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several scrambled sentence tasks in which participants were presented with 30 sets of
words and were asked to write down a grammatically correct sentence using some of
the world from each set. The set of worlds in the critical experimental condition
included worlds such as worried, Florida, lonely, grey, wrinkly, cautious, forgetful,
retired, old, ancient and so on.
o According to Bargh, when schemas are made active by priming, they can automatically
and unconsciously affect behaviour and higher mental processes such as self-evaluation
and judgement.
Subjectivity and Bias
“teeotpes ad othe sheas eate iases i peso’s peeptio that feuetl lead to
confirmation of people’s epetatios aout othes.
According to James Olson if soeoe’s ehaiou is aiguous, people ae likel to itepet
in what they see in a way that is consistent with their expectations.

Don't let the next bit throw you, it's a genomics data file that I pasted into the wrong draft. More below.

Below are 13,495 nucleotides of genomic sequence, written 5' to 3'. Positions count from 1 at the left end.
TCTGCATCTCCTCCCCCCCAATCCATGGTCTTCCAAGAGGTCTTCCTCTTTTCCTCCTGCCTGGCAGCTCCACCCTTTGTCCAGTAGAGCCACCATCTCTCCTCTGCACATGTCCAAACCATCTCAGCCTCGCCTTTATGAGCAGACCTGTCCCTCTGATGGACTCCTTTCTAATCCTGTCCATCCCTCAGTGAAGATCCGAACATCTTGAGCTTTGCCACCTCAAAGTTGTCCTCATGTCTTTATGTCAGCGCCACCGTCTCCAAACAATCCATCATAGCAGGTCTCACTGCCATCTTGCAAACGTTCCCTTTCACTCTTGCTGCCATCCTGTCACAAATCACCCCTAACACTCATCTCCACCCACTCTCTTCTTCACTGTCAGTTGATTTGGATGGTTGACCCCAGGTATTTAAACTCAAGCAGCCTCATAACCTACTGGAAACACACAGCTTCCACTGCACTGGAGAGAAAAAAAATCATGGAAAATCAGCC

Illusory correlation occurs when people estimate that they have encountered more
confirmations of an association between social traits than they have actually seen.
Memory processes can contribute to confirmatory biases in person perception in a variety of
Evolutionary Perspective on Bias in Person Perception
Deis Kes agued that soe of the iases see i soial peeptio ee adaptie i huas’
ancestral environment.
o EX: the ague that peso’s peeptio is saed  phsial attatieess eause
Ingroup a group that one belongs to and identifies with.
Outgroup a group that one does not belong to or identify with.
According to Krebs and Denton, classifying others as ingroup or outgroup members activates
two quite different brain circuits.
Attribution Processes: Explaining Behaviour
Attributions ifeees that people da aout the auses of eets’ othe’s ehaiou ad
their own behaviour.
People make attributions mainly because they have a strong need to understand their
Internal vs. External Attributions
Fritz Heider was the first to describe how people make attributions. He asserted with people
tend to locate the cause of behaviour either within a person attributing it to personal factors, or
outside a person, attributing to environmental factors.
Internal attributions ascribe the causes of behaviour to personal depositions traits, abilities
and feelings.